Why BEVs outshine hydrogen in sustainable transport

As the European Union progresses towards its 2035 deadline for phasing out new internal combustion engine (ICE) vehicles, the automotive industry faces a choice between battery electric vehicles (BEVs) and hydrogen fuel cell electric vehicles (FCEVs). Despite BEVs securing a foothold with 12.1% of all car registrations in 2022, the debate over the superior sustainable technology continues, particularly as leading manufacturers like Toyota, Honda, and Hyundai explore hydrogen's potential.
Sustainable transport infographic comparing efficiency rates of hydrogen and electric energy for vehicles. Displays well-to-tank and tank-to-wheel phases with steps for BEVs (energy, transportation/storage, E-engine) and hydrogen car (energy, electrolysis, compression, fuel cell, E-engine).
Source: Ayvens

Efficiency and Infrastructure

One of the most significant factors favouring BEVs is their efficiency. BEVs boast an overall efficiency rate of 70-90%, in stark contrast to the 25-35% of FCEVs. This disparity stems from the energy-intensive processes required to produce and transport hydrogen, which result in significant energy losses. Consequently, the cost of charging a BEV remains substantially lower than refuelling an FCEV, even as green hydrogen technology advances.

The development of infrastructure further underscores BEVs’ current advantage. Europe’s network of public charging stations has reached approximately 800.000, while hydrogen refuelling stations number only 245. Although the EU plans to bolster hydrogen infrastructure by 2030, BEVs’ existing network supports their immediate and widespread adoption.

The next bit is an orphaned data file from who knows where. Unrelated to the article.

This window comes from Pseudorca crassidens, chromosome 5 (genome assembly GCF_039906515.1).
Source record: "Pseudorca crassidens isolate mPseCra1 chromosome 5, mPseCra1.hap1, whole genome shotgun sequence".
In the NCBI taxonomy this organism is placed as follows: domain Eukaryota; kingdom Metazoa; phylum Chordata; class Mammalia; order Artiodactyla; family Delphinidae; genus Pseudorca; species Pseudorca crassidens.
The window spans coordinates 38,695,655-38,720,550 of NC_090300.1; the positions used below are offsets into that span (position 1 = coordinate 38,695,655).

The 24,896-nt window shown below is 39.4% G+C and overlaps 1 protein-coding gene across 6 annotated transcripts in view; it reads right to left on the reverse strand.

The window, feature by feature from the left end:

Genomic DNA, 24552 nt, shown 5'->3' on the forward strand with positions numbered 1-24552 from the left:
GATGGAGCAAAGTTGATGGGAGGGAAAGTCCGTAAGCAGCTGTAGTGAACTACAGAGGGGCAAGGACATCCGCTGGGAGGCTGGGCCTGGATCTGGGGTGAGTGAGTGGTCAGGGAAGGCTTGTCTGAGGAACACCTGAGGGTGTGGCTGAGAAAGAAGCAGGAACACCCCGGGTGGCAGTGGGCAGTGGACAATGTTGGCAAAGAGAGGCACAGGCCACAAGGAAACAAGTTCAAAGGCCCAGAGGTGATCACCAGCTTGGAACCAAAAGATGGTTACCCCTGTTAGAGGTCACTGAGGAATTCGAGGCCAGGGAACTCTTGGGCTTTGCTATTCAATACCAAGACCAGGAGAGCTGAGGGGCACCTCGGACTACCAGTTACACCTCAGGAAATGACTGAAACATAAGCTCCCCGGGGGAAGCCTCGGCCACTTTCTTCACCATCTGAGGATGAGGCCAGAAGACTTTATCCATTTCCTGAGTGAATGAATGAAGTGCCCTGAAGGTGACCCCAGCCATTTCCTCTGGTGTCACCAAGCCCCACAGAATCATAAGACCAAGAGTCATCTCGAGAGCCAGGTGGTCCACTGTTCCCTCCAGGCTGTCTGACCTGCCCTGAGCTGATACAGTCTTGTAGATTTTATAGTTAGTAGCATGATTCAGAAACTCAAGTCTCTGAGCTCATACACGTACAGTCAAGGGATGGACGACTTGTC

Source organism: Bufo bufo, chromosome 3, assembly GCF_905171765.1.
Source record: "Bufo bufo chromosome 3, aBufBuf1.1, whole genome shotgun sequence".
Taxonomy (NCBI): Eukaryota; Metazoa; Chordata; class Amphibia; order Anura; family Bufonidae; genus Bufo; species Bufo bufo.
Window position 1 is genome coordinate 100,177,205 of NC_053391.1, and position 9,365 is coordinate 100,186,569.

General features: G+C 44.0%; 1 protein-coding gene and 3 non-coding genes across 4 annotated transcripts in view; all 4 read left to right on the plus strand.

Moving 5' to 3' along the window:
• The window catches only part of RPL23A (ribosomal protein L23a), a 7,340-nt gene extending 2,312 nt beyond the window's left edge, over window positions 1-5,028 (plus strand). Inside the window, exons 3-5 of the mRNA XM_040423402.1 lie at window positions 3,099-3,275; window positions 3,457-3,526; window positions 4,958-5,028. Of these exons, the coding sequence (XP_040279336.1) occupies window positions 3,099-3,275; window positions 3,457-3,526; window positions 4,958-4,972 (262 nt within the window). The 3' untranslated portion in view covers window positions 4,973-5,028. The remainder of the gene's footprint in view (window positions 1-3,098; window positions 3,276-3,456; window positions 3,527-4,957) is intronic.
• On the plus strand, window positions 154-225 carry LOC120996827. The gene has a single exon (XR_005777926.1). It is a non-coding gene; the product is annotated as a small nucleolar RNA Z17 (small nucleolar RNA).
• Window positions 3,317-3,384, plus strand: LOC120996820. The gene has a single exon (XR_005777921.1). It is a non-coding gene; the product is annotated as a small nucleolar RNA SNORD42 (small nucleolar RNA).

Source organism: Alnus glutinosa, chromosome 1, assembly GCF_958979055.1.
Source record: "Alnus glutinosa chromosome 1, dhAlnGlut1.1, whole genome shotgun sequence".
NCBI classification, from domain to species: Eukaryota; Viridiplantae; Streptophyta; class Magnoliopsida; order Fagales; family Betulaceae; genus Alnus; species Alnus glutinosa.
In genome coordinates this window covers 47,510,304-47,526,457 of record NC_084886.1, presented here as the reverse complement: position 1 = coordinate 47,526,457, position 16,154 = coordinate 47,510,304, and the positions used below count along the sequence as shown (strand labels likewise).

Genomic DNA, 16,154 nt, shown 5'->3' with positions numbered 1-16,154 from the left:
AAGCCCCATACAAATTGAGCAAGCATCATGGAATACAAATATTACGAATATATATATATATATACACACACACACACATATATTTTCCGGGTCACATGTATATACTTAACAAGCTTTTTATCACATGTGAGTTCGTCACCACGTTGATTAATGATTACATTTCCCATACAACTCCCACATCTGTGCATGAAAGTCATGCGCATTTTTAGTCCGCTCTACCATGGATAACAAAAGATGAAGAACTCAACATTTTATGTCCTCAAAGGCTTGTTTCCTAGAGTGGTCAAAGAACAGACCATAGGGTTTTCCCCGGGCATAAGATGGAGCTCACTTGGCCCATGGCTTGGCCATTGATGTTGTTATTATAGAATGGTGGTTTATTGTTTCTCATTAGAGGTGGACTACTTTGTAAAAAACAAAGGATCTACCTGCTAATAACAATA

Environmental Considerations

Both BEVs and FCEVs offer zero tailpipe emissions, but the sustainability of their energy sources differs markedly. BEVs currently derive around 40% of their electricity from renewable sources, a figure expected to rise with EU renewable energy targets. Conversely, 99,6% of hydrogen production relies on grey and brown methods, which are highly polluting. The transition to green hydrogen is vital for FCEVs to achieve comparable environmental benefits.

Hydrogen also presents unique challenges, such as leakage during production and transport, which can negate its environmental advantages. Studies indicate that a leakage rate above 9% could offset the benefits of green hydrogen due to prolonged methane presence in the atmosphere.

Market and Economic Factors

Market readiness is another area where BEVs excel. Over 200 BEV models are available in Europe, catering to a broad price range and demonstrating the technology’s maturity. In contrast, only two FCEV models are commercially available, both priced around €70,000. This limited availability and high cost hinder FCEVs’ competitiveness.

Cost competitiveness further tips in favour of BEVs. The total cost of ownership (TCO) for BEVs is already competitive with ICE vehicles in 14 European countries. FCEVs, dependent on substantial subsidies and facing high hydrogen costs, remain far from achieving this parity.

Future Prospects

While BEVs currently dominate the market, FCEVs could find a niche in medium and heavy commercial vehicles. However, demand is currently limited, as evidenced by the preference for BEV trucks in recent Dutch subsidy applications.

As the automotive industry continues to innovate, both technologies may see advancements that address their respective drawbacks. For now, BEVs offer a more practical and economical path towards sustainable road transport.


In the race towards sustainability, BEVs hold a clear edge over FCEVs, driven by superior efficiency, developed infrastructure, and market readiness. While hydrogen technology may evolve to play a more significant role, the immediate future of sustainable transport appears to be electric. For professionals navigating the transition to zero-emission fleets, BEVs represent a viable and strategic investment.

Source: Ayvens

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